- I’m willing to take any opportunity to further my career, and don’t deem any job below my stature as long as it offers me some advantage over the next person.
- I know the value of making it and being able to live in this country, more than the next person here.
- I understand the pitfalls of debt, which have been drilled into me from the time I was a kid. This I feel is a huge advantage from most folks here, based on the horror stories I read on reddit about credit card debt among other debt. I avoid debt like the plague.
- Contrarily I also understand the value of saving, which has been drilled into me from the time I was a kid as well. This has helped me stay on point when it comes to savings, to the extent of denying myself some pleasures or at least delaying them while ensuring long term plans don’t take a hit!
- As part of my FIRE strategy I’m also building a college fund for my kid (in our culture it is fairly common for the parents to provide funds for a college education). I was able to get a good jump on it when he was 4.5 years old, and I already have $7000+ in it. I intend to seed it with $600 a month for the next 5-7 years and then let it grow till around the time I need it, at which time I’ll transition the funds to bond funds with the 529. So I see myself not only FIRE-ing myself, but also ensuring my son is able to FIRE as well when he’s of age (by helping him with college).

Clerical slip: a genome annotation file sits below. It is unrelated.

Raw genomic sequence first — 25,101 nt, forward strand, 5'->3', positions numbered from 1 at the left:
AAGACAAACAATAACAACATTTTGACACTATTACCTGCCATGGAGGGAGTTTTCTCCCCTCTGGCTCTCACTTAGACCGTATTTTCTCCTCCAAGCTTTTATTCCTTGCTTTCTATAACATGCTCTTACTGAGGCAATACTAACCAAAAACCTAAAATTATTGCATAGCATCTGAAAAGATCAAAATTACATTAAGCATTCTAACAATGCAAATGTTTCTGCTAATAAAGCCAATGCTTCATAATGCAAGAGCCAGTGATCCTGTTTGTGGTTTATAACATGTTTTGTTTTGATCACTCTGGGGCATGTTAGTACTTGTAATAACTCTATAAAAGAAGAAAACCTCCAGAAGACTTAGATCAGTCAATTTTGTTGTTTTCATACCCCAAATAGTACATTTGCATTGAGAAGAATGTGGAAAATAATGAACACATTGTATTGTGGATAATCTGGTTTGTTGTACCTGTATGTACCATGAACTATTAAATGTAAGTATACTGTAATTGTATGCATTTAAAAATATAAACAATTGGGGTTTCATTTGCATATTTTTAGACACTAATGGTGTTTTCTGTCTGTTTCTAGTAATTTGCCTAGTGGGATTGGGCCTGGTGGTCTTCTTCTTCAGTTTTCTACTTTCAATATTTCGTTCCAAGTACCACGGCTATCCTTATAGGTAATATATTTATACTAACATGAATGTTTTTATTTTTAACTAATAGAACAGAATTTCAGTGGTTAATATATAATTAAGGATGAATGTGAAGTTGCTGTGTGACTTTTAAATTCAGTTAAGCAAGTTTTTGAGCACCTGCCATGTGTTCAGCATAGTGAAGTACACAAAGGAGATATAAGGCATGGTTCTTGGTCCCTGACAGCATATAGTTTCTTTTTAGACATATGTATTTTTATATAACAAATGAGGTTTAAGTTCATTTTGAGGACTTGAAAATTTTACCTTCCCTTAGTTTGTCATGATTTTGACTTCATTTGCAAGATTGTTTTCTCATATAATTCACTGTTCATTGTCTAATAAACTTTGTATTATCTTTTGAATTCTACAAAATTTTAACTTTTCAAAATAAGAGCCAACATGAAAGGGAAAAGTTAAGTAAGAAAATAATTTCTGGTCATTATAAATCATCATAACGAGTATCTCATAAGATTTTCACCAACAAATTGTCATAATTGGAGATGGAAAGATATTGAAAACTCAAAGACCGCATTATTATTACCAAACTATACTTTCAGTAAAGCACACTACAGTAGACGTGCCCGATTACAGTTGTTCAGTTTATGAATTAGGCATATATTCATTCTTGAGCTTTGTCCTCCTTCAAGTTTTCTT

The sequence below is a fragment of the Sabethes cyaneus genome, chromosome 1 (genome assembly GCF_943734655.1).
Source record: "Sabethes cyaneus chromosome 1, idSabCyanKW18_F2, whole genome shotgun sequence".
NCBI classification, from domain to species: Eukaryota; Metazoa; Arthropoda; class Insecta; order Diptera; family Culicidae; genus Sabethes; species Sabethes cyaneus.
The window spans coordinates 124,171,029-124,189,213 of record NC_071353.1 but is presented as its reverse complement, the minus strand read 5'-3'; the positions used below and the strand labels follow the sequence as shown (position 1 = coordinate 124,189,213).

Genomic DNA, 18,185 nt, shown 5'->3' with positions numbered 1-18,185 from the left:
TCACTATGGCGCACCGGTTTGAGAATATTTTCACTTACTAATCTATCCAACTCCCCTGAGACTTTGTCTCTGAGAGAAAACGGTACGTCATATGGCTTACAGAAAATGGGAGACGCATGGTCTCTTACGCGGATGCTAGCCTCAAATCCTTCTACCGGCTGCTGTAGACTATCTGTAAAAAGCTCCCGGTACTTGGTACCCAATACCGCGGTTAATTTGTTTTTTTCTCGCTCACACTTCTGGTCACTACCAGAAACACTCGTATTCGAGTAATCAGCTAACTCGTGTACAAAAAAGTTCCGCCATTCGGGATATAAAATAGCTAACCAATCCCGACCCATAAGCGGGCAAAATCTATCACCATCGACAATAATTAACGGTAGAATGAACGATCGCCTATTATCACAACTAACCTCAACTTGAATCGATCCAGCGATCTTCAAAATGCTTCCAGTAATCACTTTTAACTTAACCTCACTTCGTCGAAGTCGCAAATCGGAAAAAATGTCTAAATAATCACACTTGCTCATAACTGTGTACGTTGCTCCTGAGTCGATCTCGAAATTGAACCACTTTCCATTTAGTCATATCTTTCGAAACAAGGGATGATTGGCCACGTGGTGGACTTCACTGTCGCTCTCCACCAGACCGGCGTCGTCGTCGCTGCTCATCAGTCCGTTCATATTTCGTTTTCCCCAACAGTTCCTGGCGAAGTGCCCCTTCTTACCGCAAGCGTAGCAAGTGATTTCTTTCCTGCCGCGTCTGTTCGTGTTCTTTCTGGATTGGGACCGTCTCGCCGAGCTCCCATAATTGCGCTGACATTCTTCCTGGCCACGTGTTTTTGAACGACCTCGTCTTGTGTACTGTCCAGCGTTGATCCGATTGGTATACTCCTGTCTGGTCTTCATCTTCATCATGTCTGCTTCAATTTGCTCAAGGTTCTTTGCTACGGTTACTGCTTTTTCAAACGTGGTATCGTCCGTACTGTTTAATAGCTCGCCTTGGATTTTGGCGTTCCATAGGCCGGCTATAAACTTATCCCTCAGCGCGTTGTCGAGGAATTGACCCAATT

- I intend to pass on all these values to my kid as well, so as to give him a bigger boost on his own path to FIRE. We’ve started adding money and taxes into our kid’s daily life skills a bit.
Do you have words of wisdom that you would like to share with other immigrants (and everyone else) pursuing FIRE?
- Don’t be afraid to ask for help, on reddit, in person (my email below)! Many immigrants find this whole concept of “investing” bad or confusing, with many cultures treating stock market investing as gambling (which it isn’t, really!).
- Read books, and educate yourselves on the concepts. Books like
are fantastic reads and will give you the tools to do it yourself (DIY)!
- Also a good resource is the Boglehead’s wiki.